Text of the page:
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Overview of Pain as a Symptom of Multiple Sclerosis (continued)

Descriptions of musculoskeletal pain and paroxysmal pain

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Updated June 30, 2014

Musculoskeletal or Secondary Pain

Also called nociceptive pain, this is usually a result of the symptoms of MS, such as spasticity, weakness, immobility or problems walking, and not the disease process itself. Some examples of this are:

Joint Pain: Many people with MS feel pain in the joints of the hips and knees due to imbalance and change in gait.

Stiffness: A person with MS may experience stiffness in the legs, arms and hips due to immobility.

Back Pain: Back pain can be the result of an unsteady gait, immobility, trying to adapt to the annoying feeling of the MS hug, sitting for extended periods in wheelchairs or any constant adjustment in movement or position as a result of MS symptoms.

Pain from Spasms: Flexor spasms cause a limb to contract, or bend, towards the body. This can make the limb feel like it has a constant cramp or dull ache.

Paroxysmal Pain

This refers to pain that has an acute (or sudden) onset, stays for just a couple of minutes, then fades rapidly or disappears completely. (Read the full article: Paroxysmal Symptoms of Multiple Sclerosis.) However, there may be residual or lingering pain after the episode. Painful paroxysmal symptoms include:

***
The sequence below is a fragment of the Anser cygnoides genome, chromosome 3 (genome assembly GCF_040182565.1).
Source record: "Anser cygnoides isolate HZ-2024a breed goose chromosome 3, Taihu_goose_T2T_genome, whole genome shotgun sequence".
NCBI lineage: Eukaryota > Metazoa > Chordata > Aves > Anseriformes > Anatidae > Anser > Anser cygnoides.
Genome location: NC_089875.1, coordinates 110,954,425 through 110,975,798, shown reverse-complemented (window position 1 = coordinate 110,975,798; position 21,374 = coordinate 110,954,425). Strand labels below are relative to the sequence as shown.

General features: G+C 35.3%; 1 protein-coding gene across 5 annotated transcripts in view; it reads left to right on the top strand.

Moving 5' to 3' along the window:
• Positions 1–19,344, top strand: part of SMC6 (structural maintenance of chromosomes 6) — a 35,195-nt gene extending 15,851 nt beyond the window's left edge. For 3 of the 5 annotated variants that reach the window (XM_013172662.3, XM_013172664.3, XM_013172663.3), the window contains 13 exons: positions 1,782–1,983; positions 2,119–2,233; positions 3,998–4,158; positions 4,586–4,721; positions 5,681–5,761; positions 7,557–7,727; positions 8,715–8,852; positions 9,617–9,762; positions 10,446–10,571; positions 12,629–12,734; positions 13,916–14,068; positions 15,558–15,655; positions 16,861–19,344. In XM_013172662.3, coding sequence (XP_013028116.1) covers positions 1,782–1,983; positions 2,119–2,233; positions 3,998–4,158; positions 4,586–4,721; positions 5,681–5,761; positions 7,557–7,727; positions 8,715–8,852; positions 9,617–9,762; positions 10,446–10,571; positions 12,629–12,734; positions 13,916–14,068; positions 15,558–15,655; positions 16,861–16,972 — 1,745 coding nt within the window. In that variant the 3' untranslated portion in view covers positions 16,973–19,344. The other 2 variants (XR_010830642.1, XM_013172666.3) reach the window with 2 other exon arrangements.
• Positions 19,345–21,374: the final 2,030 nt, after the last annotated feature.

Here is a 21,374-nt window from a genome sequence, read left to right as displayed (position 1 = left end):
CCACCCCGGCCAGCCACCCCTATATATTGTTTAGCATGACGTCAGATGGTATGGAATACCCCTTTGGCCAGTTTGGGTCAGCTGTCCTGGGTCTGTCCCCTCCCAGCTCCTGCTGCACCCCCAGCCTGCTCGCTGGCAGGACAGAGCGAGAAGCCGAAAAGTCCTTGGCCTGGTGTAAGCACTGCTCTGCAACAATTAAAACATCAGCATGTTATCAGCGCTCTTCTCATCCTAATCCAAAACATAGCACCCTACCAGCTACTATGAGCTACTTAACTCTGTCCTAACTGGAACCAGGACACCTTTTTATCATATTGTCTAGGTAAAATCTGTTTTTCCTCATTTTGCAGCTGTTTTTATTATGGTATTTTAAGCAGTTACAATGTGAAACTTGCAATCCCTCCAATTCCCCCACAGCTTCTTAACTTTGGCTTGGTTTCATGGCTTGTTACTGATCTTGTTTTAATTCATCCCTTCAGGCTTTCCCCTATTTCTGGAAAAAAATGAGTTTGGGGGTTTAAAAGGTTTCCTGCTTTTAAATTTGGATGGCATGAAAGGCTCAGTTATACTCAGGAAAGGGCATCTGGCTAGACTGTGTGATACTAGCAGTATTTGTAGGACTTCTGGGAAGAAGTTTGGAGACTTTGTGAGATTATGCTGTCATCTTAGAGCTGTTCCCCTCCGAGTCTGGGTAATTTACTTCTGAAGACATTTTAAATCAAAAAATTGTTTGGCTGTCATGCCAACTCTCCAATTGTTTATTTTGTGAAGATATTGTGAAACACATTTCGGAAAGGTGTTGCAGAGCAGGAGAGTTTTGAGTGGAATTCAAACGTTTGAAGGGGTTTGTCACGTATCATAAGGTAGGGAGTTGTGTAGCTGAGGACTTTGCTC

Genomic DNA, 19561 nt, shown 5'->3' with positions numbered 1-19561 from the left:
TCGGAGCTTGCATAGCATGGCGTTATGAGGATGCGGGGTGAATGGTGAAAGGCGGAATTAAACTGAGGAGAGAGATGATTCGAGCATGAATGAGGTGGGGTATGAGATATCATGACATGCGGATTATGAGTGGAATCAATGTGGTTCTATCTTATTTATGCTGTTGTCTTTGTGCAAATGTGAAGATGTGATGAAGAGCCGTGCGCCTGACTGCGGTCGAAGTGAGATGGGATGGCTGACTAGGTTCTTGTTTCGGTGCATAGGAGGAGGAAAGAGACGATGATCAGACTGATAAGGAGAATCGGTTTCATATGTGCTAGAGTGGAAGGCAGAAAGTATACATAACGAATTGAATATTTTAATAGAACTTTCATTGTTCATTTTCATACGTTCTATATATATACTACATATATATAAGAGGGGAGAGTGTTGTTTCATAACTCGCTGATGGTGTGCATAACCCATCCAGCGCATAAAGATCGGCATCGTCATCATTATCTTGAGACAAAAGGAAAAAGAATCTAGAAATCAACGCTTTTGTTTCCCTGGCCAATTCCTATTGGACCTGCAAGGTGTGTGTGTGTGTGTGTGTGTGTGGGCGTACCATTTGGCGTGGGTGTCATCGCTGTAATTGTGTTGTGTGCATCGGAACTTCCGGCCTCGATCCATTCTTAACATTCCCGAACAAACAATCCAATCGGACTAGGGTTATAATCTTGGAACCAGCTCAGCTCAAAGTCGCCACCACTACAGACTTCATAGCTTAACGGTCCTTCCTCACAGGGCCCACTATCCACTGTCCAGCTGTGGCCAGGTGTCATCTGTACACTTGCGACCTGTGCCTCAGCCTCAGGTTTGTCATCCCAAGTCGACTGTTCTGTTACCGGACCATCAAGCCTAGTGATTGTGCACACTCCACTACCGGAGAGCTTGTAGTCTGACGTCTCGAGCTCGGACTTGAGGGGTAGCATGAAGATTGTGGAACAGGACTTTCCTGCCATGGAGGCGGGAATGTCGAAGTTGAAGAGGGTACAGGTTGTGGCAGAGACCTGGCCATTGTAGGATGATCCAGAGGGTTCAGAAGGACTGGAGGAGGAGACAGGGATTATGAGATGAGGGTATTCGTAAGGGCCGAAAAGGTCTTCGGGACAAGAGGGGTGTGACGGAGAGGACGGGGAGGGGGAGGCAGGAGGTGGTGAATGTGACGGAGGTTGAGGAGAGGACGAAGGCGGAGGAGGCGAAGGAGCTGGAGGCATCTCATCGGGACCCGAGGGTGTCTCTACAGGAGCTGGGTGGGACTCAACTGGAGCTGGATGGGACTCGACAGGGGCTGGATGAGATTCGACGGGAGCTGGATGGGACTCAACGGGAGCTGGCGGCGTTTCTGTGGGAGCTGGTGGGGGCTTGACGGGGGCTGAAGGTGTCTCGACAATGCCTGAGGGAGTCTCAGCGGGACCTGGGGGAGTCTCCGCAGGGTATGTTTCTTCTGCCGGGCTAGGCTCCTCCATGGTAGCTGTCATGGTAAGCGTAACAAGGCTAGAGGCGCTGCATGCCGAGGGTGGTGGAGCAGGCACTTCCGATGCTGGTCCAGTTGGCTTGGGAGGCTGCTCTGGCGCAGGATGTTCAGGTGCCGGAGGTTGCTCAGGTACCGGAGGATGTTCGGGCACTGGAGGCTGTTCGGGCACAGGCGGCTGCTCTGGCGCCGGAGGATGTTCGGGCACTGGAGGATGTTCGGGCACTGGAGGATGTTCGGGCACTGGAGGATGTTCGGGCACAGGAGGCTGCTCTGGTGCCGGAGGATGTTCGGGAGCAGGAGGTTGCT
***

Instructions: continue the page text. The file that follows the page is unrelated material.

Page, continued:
Tic Doloreux: See above.

Extensor Spasms: Extensor spasms are when a limb, usually a leg, stiffens and the person is unable to bend the joint. These cause the limb to jerk away from the body. Extensor spasms are usually not very painful, but can be forceful enough to make people fall out of their wheelchairs or beds.

L’Hermitte’s Sign: This is an electric-shock type of sensation that runs down the spine when the head is bent forward.

My Experience

We all have our good days and our bad ones. For me, the good days are the ones where I don’t have a symptom that was bad enough to be memorable a week later (as opposed to just those kind of yucky ones that we have learned to live with). I can say that some of my pain symptoms have seared themselves into my memory so well that I can remember them years later, including the specific circumstances of where I was and what was going on when I felt that degree of pain.

Since my MS diagnosis, I have experienced:

  • Excruciating “hard-to-catch-my-breath” pain from the MS hug
  • Dull, achy pains in my legs from trying to adjust my gait to sensory ataxia
  • Pretty severe dysthesia, as well as allodynia, including episodes where my clothes touching my legs felt like stinging insects
  • “Screaming-out-loud” (literally) pain when moving my eyes during a bout of optic neuritis

This list does not include what I guess could be called “tertiary” MS pain - because of MS, I have fallen, run into doors and bumped my hips on tables. I have cut myself badly and spilled hot coffee on myself when my hands were shaking. I suppose it would be a stretch to include the pain from injections and infusions, confinement in MRI tubes, or side effects from Solu-Medrol in this list, but all of these things hurt, and I’m sure many of you could add to this list.

Sources:

Alex D Rae-Grant, Nancy J Eckert, Sharon Bartz, and James F Reed. Sensory symptoms of multiple sclerosis: a hidden reservoir of morbidity. Multiple Sclerosis. Jun 1999; vol. 5: pp. 179-183.

Michael J Olek. Epidemiology, risk factors, and clinical features of multiple sclerosis in adults. UpToDate. Accessed: January 2009.

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